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SPARQL 1.1 Query: Results

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http://opendatacommunities.org/id/geography/administration/par/E04004046 http://www.w3.org/1999/02/22-rdf-syntax-ns#type geosparql: Geometry
http://opendatacommunities.org/id/geography/administration/par/E04004046 geosparql: asWKT MULTIPOLYGON (((0.9424194833206995 51.66801225426688, 0.9417143873443603 51.66576970168368, 0.9428107863635999 51.663584538678876, 0.9423848854342001 51.66100760539354, 0.939961883360054 51.65918853296568, 0.9390578861692135 51.65652732104553, 0.9397197246042476 51.65459949983157, 0.937443631574253 51.65189257705575, 0.9266096876816694 51.653352173562446, 0.9174112235278162 51.65360809954002, 0.9160977618388498 51.65411741735024, 0.9092652404863569 51.65469797263949, 0.9089401552179808 51.65596609479267, 0.9062754643653554 51.658433503052336, 0.902007302321899 51.65808219254364, 0.901081096595429 51.655603846483814, 0.8980407325350047 51.65651898465471, 0.8962323639100308 51.65609772754003, 0.8938911640682617 51.65979444613739, 0.8923311537329395 51.66486234262395, 0.8910966999276493 51.66378289115565, 0.8879681218356984 51.663322958388044, 0.8848169896421958 51.66387262252161, 0.8790980996702923 51.66407148224764, 0.8773218818424713 51.662356710093505, 0.8735881603273472 51.664007721253476, 0.8736606506890995 51.6662724257014, 0.8701535538985677 51.66934151796498, 0.8721610523497874 51.67324796290414, 0.869160614335663 51.678437084509774, 0.8698176172668748 51.683403670146966, 0.86870237391599 51.6856506300151, 0.8671781812490196 51.6869694970722, 0.8663578896318576 51.689696701443495, 0.8799636672546011 51.69086486159341, 0.8802111800019917 51.687629958339556, 0.887964728323023 51.68706896183549, 0.8885916749085403 51.68568915350974, 0.8921386109707112 51.68540127631735, 0.8923250166120648 51.684149218473124, 0.9021311922591495 51.68189530497755, 0.9053222321343886 51.680009499242104, 0.9098106478549229 51.67985968716756, 0.9141903325855014 51.680337487552784, 0.9128068416312186 51.67731204033867, 0.9163108272891604 51.676120598200626, 0.9177507447871938 51.674103437590475, 0.9156978788235811 51.67234482467775, 0.9150717610737547 51.66966844828733, 0.9251256299305796 51.66827077519691, 0.9424194833206995 51.66801225426688)))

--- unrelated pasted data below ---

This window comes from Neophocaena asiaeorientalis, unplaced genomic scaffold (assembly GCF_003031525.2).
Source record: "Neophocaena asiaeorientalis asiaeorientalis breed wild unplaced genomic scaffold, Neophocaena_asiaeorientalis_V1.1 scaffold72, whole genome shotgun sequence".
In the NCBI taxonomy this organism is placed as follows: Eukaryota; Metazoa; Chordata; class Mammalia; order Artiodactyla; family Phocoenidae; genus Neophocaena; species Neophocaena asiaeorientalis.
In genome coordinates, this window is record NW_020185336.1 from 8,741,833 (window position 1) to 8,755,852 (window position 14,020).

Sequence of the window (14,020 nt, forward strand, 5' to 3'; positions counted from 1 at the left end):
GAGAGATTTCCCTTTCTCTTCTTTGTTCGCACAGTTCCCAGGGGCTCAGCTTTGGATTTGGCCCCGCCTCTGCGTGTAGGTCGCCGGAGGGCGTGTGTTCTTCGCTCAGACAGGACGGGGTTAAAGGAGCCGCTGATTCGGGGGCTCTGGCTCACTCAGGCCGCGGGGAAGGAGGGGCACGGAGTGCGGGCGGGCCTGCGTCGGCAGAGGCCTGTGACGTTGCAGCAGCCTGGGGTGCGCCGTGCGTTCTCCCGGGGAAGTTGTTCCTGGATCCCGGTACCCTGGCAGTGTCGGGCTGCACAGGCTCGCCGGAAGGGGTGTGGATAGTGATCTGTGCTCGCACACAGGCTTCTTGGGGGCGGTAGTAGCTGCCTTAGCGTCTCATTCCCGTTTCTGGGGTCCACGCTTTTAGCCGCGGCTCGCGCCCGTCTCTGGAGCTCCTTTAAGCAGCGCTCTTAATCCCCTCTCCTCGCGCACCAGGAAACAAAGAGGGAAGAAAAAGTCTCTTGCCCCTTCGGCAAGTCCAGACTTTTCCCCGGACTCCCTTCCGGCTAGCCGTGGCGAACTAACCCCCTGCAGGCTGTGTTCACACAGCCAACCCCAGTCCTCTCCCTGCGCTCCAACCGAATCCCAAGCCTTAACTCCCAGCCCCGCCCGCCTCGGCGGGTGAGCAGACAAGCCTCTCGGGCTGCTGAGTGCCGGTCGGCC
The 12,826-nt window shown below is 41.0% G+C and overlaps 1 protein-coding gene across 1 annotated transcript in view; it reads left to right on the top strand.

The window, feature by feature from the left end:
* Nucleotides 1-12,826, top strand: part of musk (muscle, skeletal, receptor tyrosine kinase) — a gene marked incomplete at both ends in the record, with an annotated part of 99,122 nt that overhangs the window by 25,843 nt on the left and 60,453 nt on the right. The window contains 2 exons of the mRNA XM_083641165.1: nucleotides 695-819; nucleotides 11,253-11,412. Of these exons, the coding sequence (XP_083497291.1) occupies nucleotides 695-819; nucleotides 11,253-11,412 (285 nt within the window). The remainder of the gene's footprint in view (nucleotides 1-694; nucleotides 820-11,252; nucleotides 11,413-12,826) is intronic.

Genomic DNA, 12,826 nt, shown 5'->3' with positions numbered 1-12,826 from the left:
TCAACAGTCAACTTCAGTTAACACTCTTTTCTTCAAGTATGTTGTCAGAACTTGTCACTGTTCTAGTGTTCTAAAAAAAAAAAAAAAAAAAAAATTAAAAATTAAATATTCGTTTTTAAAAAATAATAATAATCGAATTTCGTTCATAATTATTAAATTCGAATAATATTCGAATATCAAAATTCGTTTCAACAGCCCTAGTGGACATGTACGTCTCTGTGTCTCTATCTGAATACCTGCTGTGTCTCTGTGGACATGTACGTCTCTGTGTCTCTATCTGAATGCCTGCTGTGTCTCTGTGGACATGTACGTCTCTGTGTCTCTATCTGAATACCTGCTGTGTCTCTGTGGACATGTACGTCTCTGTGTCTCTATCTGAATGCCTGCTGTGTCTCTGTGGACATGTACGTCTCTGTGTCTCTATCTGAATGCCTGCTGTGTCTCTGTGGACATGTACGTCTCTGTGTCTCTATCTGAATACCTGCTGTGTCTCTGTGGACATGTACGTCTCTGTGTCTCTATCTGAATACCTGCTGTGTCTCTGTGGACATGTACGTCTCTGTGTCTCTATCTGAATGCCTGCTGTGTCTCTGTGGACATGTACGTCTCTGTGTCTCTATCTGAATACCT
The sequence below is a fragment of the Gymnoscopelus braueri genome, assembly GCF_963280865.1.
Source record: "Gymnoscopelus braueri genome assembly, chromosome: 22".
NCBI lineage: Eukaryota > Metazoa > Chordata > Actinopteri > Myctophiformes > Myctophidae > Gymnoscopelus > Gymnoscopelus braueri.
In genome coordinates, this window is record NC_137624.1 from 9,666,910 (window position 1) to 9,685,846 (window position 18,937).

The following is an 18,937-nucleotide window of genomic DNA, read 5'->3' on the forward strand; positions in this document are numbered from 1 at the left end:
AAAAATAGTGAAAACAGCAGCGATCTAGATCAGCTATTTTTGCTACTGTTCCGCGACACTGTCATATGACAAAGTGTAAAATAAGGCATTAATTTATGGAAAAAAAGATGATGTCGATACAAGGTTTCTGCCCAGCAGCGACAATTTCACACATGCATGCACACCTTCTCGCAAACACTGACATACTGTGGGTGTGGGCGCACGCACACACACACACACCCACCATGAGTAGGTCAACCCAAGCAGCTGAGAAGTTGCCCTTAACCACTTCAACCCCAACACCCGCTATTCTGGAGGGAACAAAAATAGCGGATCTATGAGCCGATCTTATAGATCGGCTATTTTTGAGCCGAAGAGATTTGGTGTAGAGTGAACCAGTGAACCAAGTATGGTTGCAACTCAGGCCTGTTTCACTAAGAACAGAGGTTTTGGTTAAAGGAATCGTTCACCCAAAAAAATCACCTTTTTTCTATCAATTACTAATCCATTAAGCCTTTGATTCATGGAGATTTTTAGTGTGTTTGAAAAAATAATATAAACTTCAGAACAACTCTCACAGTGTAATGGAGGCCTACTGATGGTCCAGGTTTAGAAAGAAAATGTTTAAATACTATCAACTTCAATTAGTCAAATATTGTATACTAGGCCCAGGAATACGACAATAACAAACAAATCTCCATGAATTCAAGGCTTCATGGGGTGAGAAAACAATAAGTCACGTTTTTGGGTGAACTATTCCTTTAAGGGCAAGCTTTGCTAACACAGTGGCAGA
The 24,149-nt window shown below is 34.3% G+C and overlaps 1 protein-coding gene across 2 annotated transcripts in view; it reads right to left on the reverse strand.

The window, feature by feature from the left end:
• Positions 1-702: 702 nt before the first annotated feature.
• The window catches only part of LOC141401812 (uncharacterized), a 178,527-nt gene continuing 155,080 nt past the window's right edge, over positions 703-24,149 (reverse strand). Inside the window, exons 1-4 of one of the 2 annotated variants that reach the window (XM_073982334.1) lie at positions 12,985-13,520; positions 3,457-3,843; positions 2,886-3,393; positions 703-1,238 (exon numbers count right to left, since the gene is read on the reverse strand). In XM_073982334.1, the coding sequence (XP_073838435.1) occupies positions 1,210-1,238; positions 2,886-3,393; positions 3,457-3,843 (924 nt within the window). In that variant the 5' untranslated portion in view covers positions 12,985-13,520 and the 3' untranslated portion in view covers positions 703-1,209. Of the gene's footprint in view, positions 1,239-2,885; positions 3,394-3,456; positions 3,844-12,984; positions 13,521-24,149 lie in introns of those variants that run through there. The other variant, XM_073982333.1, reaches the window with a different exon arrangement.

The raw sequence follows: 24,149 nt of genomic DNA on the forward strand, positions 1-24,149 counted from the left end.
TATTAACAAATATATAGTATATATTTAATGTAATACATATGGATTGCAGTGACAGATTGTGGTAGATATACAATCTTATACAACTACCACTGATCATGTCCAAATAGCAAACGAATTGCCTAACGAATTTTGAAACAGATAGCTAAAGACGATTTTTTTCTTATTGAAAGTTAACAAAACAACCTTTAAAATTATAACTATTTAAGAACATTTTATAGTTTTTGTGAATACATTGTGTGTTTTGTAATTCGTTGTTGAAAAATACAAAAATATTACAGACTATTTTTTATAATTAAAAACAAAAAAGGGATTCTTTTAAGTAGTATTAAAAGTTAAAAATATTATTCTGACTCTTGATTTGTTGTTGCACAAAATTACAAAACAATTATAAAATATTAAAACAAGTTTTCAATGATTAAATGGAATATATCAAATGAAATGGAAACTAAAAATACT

SPARQL API: The Basics

The most flexible way to access the data is by using SPARQL, a query language, analagous to SQL for relational databases, for retrieving and manipulating data from graph databases like ours. We support SPARQL 1.1 query syntax. Many online tutorials are available.

To submit a SPARQL query from your code, you issue an HTTP GET or POST to our endpoint:http://opendatacommunities.org/sparql, with the query itself as a url-encoded parameter called query.

For example, to run the following simple SPARQL query and get the results as JSON:

SELECT * WHERE {?s ?p ?o} LIMIT 10

Option 1: POST (recommended)

Issue a POST to the endpoint, with the query in the body, and an Accept header of sparql-results+json:

POST http://opendatacommunities.org/sparql HTTP/1.1
Host: opendatacommunities.org
Accept: application/sparql-results+json
Content-Type: application/x-www-form-urlencoded

query=SELECT+%2A+WHERE+%7B%3Fs+%3Fp+%3Fo%7D+LIMIT+10

Option 2: GET

Issue a GET to the following URL (note the .json extension - see the formats section for more detail on this):

GET http://opendatacommunities.org/sparql.json?query=SELECT+%2A+WHERE+%7B%3Fs+%3Fp+%3Fo%7D+LIMIT+10

Scroll down to the end of this page for examples of both of these methods in a few different languages.

Results formats